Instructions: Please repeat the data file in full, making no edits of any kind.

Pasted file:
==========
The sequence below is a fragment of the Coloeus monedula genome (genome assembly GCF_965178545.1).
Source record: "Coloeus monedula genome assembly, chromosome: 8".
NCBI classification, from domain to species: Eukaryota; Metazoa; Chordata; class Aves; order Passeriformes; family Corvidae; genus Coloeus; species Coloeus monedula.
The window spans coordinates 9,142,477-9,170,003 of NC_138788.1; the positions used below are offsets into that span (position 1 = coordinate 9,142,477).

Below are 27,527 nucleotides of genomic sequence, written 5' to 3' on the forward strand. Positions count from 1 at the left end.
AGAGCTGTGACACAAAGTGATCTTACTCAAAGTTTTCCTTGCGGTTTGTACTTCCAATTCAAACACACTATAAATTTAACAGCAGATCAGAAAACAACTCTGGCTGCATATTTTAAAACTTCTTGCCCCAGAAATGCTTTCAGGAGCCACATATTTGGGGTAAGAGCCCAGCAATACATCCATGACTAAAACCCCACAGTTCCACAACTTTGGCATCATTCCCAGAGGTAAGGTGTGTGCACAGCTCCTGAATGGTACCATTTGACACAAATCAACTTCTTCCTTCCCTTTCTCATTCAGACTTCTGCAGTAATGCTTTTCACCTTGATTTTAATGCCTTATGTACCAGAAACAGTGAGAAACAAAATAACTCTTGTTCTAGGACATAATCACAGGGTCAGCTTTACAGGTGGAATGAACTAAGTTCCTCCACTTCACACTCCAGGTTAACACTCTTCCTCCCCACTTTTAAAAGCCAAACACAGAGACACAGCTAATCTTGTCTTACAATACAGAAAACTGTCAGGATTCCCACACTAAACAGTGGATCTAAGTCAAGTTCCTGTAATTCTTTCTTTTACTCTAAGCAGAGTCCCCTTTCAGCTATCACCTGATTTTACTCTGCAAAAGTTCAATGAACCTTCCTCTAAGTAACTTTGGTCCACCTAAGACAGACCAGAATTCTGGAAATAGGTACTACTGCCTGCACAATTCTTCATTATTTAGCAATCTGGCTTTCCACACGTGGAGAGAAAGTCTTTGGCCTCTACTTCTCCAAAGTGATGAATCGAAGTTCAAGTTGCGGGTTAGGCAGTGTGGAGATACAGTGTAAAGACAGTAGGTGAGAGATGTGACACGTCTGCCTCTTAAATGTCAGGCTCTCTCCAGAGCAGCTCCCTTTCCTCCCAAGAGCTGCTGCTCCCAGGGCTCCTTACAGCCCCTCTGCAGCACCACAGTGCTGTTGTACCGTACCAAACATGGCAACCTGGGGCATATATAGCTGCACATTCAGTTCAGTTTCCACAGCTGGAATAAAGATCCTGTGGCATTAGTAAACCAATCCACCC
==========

The sequence below is a fragment of the Coloeus monedula genome (genome assembly GCF_965178545.1).
Source record: "Coloeus monedula genome assembly, chromosome: 8".
NCBI classification, from domain to species: Eukaryota; Metazoa; Chordata; class Aves; order Passeriformes; family Corvidae; genus Coloeus; species Coloeus monedula.
The window spans coordinates 9,142,477-9,170,003 of NC_138788.1; the positions used below are offsets into that span (position 1 = coordinate 9,142,477).

Below are 27,527 nucleotides of genomic sequence, written 5' to 3' on the forward strand. Positions count from 1 at the left end.
AGAGCTGTGACACAAAGTGATCTTACTCAAAGTTTTCCTTGCGGTTTGTACTTCCAATTCAAACACACTATAAATTTAACAGCAGATCAGAAAACAACTCTGGCTGCATATTTTAAAACTTCTTGCCCCAGAAATGCTTTCAGGAGCCACATATTTGGGGTAAGAGCCCAGCAATACATCCATGACTAAAACCCCACAGTTCCACAACTTTGGCATCATTCCCAGAGGTAAGGTGTGTGCACAGCTCCTGAATGGTACCATTTGACACAAATCAACTTCTTCCTTCCCTTTCTCATTCAGACTTCTGCAGTAATGCTTTTCACCTTGATTTTAATGCCTTATGTACCAGAAACAGTGAGAAACAAAATAACTCTTGTTCTAGGACATAATCACAGGGTCAGCTTTACAGGTGGAATGAACTAAGTTCCTCCACTTCACACTCCAGGTTAACACTCTTCCTCCCCACTTTTAAAAGCCAAACACAGAGACACAGCTAATCTTGTCTTACAATACAGAAAACTGTCAGGATTCCCACACTAAACAGTGGATCTAAGTCAAGTTCCTGTAATTCTTTCTTTTACTCTAAGCAGAGTCCCCTTTCAGCTATCACCTGATTTTACTCTGCAAAAGTTCAATGAACCTTCCTCTAAGTAACTTTGGTCCACCTAAGACAGACCAGAATTCTGGAAATAGGTACTACTGCCTGCACAATTCTTCATTATTTAGCAATCTGGCTTTCCACACGTGGAGAGAAAGTCTTTGGCCTCTACTTCTCCAAAGTGATGAATCGAAGTTCAAGTTGCGGGTTAGGCAGTGTGGAGATACAGTGTAAAGACAGTAGGTGAGAGATGTGACACGTCTGCCTCTTAAATGTCAGGCTCTCTCCAGAGCAGCTCCCTTTCCTCCCAAGAGCTGCTGCTCCCAGGGCTCCTTACAGCCCCTCTGCAGCACCACAGTGCTGTTGTACCGTACCAAACATGGCAACCTGGGGCATATATAGCTGCACATTCAGTTCAGTTTCCACAGCTGGAATAAAGATCCTGTGGCATTAGTAAACCAATCCACCC